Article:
It is not often that we come across collectors who have this gold Omega Speedmaster Moonwatch BA145.022 in their collection. We have covered this specific model a couple of times in our Speedy Tuesday feature, but it remains to be a rare find and sight. The price on these watches drastically grew over the last couple of years, which might have something to do with the rare sightings of these gold Moonwatch models. Besides that, a number of collectors feel that the Speedmaster was meant to be in stainless steel.
The first Speedmaster Professional in gold was introduced in 1969 and in production till 1973. A beautiful commemorative edition for the Apollo XI moon landing. The all-gold Speedmaster Professional came back in 1980 (till approx. 1988) as a numbered edition (click here) once more. Then, since 1992 there were gold Moonwatch models on and off. Even the regular Speedmaster Professional Moonwatch was available in gold, but that stopped a couple of years ago as well. There was little demand for it. However, this year we got served again with some gold greatness with the 272 pieces of the Apollo XVII ‘Tribute to Cernan’ watch.
Today we talk about the first Omega Speedmaster Professional in gold though, the reference BA145.022-69 with its typical 1960’s rich dial (look at those square onyx markers and brushed finish of the gold dial).
If you want to read more background story on the gold Omega Speedmaster Professional BA145.022, you might want to read this and this article. This gold Speedmaster Professional was produced in the years 1969 to 1973, to commemorate the Apollo XI mission of 1969.
In short, the story is that there are a total of 1014 of these watches, #1 was offered to President Nixon and #2 was offered to Vice President Spiro Agnew. Both declined the watch though, for compliance reasons. During a banquet on the 25th of November 1969, 19 watches were offered to the NASA astronauts. Later on, other astronauts who couldn’t join the banquet or who did later missions (than 1969) also received their gold piece. This watch has the engraving “to mark man’s conquest of space with time, through time, on time.” There seems to be a bit of an uncertainty whether Apollo 13’s Jack Swigert and Fred Haise received one, but I’ve been told that they were offered one later on as well.
Besides different case backs (one for the astronauts and other officials and one for the commercial pieces), there are also a number of other details that changed during the production of this gold Omega Speedmaster. Besides the fact that there is a third version of the case back (where you can find the engraving filled with red lacquer). you will also find a difference in the dial. The very first Speedmaster BA145.022 models had a wide oval O dial.
The watch we have here today, is one of those very first watches that have the wide oval O dial. But besides that, the condition of this gold Moonwatch is what makes it extra-ordinary.
Its current owner, who goes by the name of SgWatchBaron on Omega Forums, had been searching for one of these gold nuggets for quite a while. This piece was a match made in heaven for him, as it had the wide oval O dial, the original black hands and burgundy bezel (in superb condition), correct crown and pushers, a Hesalite crystal with the old style Omega logo (long feet), full length 1116/575 bracelet and with its original finish. The case and bracelet are according to its current owner untouched.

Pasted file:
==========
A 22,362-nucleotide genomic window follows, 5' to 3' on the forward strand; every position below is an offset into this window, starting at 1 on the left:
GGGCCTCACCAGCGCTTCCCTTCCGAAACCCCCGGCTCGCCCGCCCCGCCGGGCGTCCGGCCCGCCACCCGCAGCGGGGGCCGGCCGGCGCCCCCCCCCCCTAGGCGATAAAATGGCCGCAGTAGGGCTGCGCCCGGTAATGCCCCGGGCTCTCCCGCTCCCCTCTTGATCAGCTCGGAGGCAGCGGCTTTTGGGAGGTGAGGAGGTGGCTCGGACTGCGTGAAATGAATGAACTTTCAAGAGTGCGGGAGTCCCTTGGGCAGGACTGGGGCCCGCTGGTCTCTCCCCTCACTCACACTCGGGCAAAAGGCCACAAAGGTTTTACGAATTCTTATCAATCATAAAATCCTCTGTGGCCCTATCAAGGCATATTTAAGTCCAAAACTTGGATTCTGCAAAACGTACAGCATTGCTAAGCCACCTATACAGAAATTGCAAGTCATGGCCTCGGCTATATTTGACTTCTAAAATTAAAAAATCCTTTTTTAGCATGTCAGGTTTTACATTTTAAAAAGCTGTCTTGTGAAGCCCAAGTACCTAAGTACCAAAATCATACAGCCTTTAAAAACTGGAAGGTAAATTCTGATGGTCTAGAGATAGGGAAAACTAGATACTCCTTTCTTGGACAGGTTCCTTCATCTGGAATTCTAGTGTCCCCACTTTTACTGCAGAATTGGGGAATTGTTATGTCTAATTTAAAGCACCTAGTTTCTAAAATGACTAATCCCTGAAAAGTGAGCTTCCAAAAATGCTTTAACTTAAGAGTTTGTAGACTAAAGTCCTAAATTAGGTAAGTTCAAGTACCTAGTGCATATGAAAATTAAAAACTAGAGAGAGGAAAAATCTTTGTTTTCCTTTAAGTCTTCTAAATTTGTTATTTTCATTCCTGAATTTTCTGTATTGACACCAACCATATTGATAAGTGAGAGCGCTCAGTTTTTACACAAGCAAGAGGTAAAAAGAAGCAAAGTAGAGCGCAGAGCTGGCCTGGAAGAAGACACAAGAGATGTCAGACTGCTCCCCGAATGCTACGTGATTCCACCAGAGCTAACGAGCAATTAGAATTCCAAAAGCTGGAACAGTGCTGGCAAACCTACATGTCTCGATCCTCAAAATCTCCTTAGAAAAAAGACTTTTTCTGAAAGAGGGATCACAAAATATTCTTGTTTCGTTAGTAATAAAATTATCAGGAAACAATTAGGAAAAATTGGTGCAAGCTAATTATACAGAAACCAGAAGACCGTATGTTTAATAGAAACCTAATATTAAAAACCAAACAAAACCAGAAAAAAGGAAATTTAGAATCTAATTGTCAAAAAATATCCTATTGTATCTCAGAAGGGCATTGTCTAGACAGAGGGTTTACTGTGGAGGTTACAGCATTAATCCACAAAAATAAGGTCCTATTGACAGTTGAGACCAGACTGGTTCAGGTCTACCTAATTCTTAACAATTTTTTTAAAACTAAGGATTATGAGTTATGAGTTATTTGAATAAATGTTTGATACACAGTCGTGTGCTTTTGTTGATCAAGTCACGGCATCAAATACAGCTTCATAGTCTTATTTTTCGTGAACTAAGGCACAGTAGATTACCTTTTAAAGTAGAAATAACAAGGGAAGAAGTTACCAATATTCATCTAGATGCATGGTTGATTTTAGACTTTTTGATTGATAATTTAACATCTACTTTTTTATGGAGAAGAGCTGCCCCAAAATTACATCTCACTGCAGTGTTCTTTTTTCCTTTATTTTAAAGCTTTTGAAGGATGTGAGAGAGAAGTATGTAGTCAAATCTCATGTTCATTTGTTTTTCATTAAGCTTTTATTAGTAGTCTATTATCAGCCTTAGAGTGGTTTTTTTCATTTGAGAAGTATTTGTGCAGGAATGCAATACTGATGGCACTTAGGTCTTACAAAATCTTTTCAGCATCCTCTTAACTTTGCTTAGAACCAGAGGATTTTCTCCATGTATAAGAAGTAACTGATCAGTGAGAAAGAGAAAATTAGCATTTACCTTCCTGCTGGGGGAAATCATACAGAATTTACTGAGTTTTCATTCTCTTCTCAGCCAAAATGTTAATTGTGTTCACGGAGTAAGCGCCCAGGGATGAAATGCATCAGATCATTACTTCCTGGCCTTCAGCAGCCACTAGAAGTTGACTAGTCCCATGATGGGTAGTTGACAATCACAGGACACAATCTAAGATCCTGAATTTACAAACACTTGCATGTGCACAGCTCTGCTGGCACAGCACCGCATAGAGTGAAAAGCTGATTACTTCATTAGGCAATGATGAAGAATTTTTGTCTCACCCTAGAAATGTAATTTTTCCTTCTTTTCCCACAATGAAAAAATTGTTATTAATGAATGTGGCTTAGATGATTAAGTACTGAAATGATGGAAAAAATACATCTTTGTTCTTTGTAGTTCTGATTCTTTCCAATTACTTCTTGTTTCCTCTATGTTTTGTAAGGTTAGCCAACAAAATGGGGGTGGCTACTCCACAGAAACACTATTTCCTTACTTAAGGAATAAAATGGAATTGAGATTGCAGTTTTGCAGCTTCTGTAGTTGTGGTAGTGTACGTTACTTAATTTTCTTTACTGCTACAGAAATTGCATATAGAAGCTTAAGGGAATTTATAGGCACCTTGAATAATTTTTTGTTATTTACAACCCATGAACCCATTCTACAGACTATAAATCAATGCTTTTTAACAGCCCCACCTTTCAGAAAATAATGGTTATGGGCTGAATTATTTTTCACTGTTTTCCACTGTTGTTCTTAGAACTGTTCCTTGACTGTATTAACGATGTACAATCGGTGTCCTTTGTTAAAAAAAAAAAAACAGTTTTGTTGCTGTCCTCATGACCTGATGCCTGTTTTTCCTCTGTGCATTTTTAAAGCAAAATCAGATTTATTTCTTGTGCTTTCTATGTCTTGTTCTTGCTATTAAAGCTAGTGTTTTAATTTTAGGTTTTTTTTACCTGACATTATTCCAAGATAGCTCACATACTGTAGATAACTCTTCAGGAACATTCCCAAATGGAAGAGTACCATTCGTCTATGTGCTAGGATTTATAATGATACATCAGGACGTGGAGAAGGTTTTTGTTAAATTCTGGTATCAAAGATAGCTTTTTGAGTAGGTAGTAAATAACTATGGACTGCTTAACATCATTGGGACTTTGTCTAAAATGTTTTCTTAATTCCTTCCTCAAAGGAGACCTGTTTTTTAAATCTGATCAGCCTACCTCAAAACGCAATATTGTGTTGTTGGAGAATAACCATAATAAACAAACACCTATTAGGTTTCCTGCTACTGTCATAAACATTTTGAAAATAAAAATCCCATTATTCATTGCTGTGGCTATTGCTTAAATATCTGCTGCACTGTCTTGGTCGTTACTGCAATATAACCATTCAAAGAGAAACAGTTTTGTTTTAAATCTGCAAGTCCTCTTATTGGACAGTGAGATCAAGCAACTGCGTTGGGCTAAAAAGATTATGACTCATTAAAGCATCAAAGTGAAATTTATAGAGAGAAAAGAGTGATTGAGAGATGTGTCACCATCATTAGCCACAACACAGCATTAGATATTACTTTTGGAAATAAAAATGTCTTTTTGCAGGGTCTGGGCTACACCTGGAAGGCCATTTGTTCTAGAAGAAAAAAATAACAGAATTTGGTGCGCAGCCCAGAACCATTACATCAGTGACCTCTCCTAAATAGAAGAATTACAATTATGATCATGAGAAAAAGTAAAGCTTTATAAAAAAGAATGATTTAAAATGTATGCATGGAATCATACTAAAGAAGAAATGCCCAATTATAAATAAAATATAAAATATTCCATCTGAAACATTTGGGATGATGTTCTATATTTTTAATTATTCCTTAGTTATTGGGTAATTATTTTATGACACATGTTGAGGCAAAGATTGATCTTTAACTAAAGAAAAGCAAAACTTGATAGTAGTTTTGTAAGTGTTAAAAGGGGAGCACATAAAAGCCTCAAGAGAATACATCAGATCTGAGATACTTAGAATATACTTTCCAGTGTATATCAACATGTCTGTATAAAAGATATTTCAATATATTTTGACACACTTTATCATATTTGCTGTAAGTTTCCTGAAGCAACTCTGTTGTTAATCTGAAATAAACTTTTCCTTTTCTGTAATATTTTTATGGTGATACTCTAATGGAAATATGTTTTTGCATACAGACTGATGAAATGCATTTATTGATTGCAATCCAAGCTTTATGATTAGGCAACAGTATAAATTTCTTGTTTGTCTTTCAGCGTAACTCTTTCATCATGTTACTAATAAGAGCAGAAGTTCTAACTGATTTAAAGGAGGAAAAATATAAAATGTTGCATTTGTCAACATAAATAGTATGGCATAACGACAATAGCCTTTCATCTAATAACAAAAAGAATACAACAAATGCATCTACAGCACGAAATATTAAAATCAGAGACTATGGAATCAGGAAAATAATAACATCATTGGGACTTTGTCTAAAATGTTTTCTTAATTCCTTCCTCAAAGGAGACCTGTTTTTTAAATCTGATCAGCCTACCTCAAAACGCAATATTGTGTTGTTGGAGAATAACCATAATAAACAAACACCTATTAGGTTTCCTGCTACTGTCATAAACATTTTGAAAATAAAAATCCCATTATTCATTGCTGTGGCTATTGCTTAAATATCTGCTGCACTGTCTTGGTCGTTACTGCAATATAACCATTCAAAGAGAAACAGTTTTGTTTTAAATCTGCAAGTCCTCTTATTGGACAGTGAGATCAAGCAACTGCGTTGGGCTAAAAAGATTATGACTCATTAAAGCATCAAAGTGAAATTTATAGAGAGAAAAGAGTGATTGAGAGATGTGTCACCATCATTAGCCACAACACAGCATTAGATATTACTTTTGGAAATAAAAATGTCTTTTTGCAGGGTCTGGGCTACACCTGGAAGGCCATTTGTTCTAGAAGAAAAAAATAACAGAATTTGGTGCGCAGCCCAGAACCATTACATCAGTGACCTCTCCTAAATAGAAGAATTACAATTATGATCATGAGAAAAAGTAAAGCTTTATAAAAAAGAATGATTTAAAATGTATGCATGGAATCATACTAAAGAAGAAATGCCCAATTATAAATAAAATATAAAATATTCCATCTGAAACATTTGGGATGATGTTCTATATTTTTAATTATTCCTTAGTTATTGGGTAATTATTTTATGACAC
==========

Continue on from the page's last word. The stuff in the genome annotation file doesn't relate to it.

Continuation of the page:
If you’ve been watching the vintage market for Speedmasters, you must also have come to the conclusion that there’s still stretch regarding the prices of these watches. They are still increasing. On the one hand, a sad thing for starting collectors of the Speedmaster, for others it means there’s finally financial ‘recognition’. What we’ve seen from the Rolex Daytona for example, is that at some point the gold versions became interesting again as the stainless steel models were simply becoming very expensive and some people realized that some of the gold models are even more rare. Will the same happen to the Speedmaster? My guess is that this watch will remain to have its biggest demand in stainless steel, but given the fact that this BA145.022 is super rare (1014 pieces only), the 1980 version even more rare (with 300 pieces only) and then are a couple more versions from the 1990s and later in very limited quantities, these might become very collectible as well. The prices are not that far away from certain vintage Speedmaster in stainless steel, and almost easier to obtain in good and untouched condition. Perhaps that is even more important for most collectors, the assurance that – with so much money involved – you are buying something in an untouched condition. Meaning the watch has not been polished or serviced using incorrect parts.
There’s currently one Speedmaster Professional BA145.022-69 for sale on Chrono24, without its gold bracelet, for 26.500 Euro. I have seen them for less, but certainly for more as well, especially with the special “3D” crater box.
A big thank you to SgWatchBaron for sharing his story and images here on Fratello Watches. Another thank you to TLI Guy for sharing the image the other day of Stafford wearing his BA145.022.
Ever since he was a young child, Robert-Jan was drawn to watches, even though it were digital Casio and quartz Swatch models at the time. In the mid-1990s, his interest increased when he started to read about mechanical watches in... read more